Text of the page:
• Excellent cardio workout
    • Burn up to 600-800 calories an hour
    • Boosts energy
    • It’s fun!

Roller Skating and its evolution

  • Roller Skates Makes a Spectacular Entrance

Roller Skates may have become a huge fad in the 1970’s, but they caught public attention way back in 1760 at an upscale London masquerade party. Belgian inventor John Joseph Merlin planned to introduce his new wheeled shoes by rolling into the party while playing a violin. Regrettably, for him, he hadn’t designed the skates to turn (possibly there hadn’t been enough practice runs?) and Merlin crashed.

  • Turning a Corner

In 1863, James Plimpton created a four-wheeled skate with cushioned trucks (carriages) allowing skaters to turn by leaning. Eventuall,y Plimpton built his own rink and established the New York Roller Skating Association to promote skating. Prior to labor laws, the ‘common man’ had worked 12-14 hours a day and roller skating was considered an upper class pursuit. Its popularity declined during the Great Depression, but resurged during WWII as a relatively inexpensive remedy for wartime gloom. Women even began going solo to roller skating rinks, which was previously unheard of.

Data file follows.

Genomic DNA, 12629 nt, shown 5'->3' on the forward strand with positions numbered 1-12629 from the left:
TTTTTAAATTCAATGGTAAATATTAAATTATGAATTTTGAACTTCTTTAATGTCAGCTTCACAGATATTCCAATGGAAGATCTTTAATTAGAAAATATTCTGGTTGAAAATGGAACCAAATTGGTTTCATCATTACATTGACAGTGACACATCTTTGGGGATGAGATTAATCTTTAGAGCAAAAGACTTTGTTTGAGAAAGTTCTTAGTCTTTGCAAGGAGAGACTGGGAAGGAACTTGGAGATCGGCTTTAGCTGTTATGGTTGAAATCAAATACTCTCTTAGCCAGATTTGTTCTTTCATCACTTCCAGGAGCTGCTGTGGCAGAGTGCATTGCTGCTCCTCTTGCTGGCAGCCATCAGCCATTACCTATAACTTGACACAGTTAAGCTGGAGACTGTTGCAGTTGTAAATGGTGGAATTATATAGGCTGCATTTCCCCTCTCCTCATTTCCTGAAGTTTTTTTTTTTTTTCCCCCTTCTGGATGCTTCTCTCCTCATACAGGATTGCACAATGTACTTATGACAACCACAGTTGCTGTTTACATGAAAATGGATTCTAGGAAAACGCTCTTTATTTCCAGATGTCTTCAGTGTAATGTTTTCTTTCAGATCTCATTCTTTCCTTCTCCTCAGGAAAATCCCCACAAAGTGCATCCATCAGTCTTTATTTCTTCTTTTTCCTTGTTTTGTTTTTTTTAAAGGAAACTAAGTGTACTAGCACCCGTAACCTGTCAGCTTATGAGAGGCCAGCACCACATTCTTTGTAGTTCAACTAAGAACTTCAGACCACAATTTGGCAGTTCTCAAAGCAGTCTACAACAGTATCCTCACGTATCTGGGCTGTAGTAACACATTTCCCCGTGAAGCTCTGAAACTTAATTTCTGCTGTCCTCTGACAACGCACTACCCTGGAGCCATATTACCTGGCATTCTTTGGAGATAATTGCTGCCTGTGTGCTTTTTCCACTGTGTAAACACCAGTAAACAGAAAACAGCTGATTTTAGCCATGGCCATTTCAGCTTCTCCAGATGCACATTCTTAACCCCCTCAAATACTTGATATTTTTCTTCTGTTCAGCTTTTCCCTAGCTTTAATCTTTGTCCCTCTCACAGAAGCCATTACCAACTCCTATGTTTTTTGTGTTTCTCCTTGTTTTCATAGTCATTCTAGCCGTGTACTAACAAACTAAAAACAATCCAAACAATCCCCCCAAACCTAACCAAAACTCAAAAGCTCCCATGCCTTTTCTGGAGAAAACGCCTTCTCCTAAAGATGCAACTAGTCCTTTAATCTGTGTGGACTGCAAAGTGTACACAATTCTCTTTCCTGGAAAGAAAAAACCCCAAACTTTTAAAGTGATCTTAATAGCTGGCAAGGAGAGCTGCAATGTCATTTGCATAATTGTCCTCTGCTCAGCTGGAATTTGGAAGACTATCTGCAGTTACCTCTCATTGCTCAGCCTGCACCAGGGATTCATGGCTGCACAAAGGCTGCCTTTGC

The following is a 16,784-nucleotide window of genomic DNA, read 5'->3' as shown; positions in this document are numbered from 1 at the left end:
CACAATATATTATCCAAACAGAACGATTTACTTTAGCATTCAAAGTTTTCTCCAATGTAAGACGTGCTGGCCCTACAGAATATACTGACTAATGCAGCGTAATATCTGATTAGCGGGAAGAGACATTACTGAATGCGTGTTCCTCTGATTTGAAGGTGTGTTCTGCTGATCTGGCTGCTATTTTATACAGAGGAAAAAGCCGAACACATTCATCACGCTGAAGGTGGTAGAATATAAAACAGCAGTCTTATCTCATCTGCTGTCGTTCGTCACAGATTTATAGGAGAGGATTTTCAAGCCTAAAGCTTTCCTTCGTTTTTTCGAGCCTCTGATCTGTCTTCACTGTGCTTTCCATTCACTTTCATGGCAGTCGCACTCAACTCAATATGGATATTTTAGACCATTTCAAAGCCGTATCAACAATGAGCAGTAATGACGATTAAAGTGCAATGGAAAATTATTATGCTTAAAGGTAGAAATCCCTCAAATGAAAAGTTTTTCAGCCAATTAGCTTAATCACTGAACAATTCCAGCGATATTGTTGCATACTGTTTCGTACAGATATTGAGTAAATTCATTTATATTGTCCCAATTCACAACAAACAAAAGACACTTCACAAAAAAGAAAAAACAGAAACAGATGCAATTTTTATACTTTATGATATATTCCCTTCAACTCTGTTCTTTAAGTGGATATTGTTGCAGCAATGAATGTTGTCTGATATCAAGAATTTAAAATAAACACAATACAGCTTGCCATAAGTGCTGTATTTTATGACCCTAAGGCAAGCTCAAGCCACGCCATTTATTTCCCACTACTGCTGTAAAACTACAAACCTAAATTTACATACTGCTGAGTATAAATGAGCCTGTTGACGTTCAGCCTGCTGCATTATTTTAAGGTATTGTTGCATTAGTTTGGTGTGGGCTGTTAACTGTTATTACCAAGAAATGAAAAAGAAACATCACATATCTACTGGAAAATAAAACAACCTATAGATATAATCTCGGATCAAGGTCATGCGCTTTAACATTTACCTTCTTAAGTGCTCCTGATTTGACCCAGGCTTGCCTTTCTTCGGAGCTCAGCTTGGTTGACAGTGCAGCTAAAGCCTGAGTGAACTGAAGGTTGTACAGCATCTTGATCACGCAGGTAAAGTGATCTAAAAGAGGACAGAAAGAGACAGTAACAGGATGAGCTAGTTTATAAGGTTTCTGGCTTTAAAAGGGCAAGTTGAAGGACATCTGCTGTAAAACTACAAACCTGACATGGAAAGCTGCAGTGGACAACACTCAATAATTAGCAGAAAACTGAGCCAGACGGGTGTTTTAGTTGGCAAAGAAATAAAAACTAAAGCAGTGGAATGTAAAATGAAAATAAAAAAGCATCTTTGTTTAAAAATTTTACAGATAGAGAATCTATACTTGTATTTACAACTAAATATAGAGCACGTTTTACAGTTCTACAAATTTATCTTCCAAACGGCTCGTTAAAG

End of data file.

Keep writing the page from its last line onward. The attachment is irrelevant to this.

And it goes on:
• Disco Inferno

Disco ruled the 1970s dance scene. Since more people seemed to be on skates than in sneakers, a groovy form of skating and dance music called Roller Disco developed. Movies like Skatetown USA, starring a previously unknown Patrick Swayze, and Roller Boogie, featuring the wildly popular song,“Roller Disco” dominated the culture.

  • Everyone Likes Roller Skating—Even the Amish

The Amish live simple lives, foregoing electrical machinery and technology. But though cars, motorcycles and bikes are shunned, Amish communities have used roller skates for decades. Rollerblades, however, are still up for debate.